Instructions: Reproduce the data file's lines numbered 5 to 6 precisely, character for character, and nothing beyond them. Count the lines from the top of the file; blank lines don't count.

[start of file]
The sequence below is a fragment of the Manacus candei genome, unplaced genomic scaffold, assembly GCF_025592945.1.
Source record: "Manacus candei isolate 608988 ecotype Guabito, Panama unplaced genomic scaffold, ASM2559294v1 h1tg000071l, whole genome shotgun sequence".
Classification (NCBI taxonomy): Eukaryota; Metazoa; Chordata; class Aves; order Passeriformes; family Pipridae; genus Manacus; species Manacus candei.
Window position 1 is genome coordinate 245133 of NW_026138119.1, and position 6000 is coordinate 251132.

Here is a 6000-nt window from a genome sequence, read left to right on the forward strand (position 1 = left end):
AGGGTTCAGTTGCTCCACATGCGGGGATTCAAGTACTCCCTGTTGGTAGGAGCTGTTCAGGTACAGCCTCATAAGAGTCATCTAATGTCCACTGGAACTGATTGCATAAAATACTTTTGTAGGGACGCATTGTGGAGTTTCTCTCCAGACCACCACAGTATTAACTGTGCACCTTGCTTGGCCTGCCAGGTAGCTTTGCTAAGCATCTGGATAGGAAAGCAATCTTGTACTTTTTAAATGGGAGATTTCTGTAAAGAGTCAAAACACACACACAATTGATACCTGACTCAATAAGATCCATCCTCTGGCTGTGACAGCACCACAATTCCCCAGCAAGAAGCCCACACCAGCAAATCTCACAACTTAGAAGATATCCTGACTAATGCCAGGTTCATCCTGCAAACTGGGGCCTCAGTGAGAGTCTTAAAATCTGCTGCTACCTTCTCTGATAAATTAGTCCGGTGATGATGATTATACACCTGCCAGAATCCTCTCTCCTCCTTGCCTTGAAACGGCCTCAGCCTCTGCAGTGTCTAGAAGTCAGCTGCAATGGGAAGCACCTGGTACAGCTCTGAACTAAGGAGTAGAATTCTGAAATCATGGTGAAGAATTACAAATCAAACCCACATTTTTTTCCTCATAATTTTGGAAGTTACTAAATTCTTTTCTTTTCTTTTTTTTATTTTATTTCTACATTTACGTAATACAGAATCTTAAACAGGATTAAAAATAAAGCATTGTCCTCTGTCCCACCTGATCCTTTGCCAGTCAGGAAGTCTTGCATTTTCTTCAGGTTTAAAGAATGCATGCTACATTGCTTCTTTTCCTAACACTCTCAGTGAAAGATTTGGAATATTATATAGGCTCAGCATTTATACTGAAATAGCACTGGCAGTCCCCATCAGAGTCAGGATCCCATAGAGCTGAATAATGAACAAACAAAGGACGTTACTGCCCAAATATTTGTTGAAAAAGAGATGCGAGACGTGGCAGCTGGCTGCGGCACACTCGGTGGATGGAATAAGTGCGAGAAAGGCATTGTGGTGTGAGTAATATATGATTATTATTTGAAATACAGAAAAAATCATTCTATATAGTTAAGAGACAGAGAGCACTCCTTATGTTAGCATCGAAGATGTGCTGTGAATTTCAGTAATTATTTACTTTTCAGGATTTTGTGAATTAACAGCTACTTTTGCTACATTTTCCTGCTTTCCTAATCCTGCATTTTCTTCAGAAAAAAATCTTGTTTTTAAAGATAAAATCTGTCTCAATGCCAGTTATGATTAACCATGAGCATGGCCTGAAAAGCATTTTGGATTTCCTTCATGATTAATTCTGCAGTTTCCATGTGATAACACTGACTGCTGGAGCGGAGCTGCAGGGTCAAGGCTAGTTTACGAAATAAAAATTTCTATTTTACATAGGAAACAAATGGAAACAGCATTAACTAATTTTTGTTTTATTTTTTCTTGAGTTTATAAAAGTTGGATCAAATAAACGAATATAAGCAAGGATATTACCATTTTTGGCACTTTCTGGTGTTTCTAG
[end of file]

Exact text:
Here is a 6000-nt window from a genome sequence, read left to right on the forward strand (position 1 = left end):
AGGGTTCAGTTGCTCCACATGCGGGGATTCAAGTACTCCCTGTTGGTAGGAGCTGTTCAGGTACAGCCTCATAAGAGTCATCTAATGTCCACTGGAACTGATTGCATAAAATACTTTTGTAGGGACGCATTGTGGAGTTTCTCTCCAGACCACCACAGTATTAACTGTGCACCTTGCTTGGCCTGCCAGGTAGCTTTGCTAAGCATCTGGATAGGAAAGCAATCTTGTACTTTTTAAATGGGAGATTTCTGTAAAGAGTCAAAACACACACACAATTGATACCTGACTCAATAAGATCCATCCTCTGGCTGTGACAGCACCACAATTCCCCAGCAAGAAGCCCACACCAGCAAATCTCACAACTTAGAAGATATCCTGACTAATGCCAGGTTCATCCTGCAAACTGGGGCCTCAGTGAGAGTCTTAAAATCTGCTGCTACCTTCTCTGATAAATTAGTCCGGTGATGATGATTATACACCTGCCAGAATCCTCTCTCCTCCTTGCCTTGAAACGGCCTCAGCCTCTGCAGTGTCTAGAAGTCAGCTGCAATGGGAAGCACCTGGTACAGCTCTGAACTAAGGAGTAGAATTCTGAAATCATGGTGAAGAATTACAAATCAAACCCACATTTTTTTCCTCATAATTTTGGAAGTTACTAAATTCTTTTCTTTTCTTTTTTTTATTTTATTTCTACATTTACGTAATACAGAATCTTAAACAGGATTAAAAATAAAGCATTGTCCTCTGTCCCACCTGATCCTTTGCCAGTCAGGAAGTCTTGCATTTTCTTCAGGTTTAAAGAATGCATGCTACATTGCTTCTTTTCCTAACACTCTCAGTGAAAGATTTGGAATATTATATAGGCTCAGCATTTATACTGAAATAGCACTGGCAGTCCCCATCAGAGTCAGGATCCCATAGAGCTGAATAATGAACAAACAAAGGACGTTACTGCCCAAATATTTGTTGAAAAAGAGATGCGAGACGTGGCAGCTGGCTGCGGCACACTCGGTGGATGGAATAAGTGCGAGAAAGGCATTGTGGTGTGAGTAATATATGATTATTATTTGAAATACAGAAAAAATCATTCTATATAGTTAAGAGACAGAGAGCACTCCTTATGTTAGCATCGAAGATGTGCTGTGAATTTCAGTAATTATTTACTTTTCAGGATTTTGTGAATTAACAGCTACTTTTGCTACATTTTCCTGCTTTCCTAATCCTGCATTTTCTTCAGAAAAAAATCTTGTTTTTAAAGATAAAATCTGTCTCAATGCCAGTTATGATTAACCATGAGCATGGCCTGAAAAGCATTTTGGATTTCCTTCATGATTAATTCTGCAGTTTCCATGTGATAACACTGACTGCTGGAGCGGAGCTGCAGGGTCAAGGCTAGTTTACGAAATAAAAATTTCTATTTTACATAGGAAACAAATGGAAACAGCATTAACTAATTTTTGTTTTATTTTTTCTTGAGTTTATAAAAGTTGGATCAAATAAACGAATATAAGCAAGGATATTACCATTTTTGGCACTTTCTGGTGTTTCTAG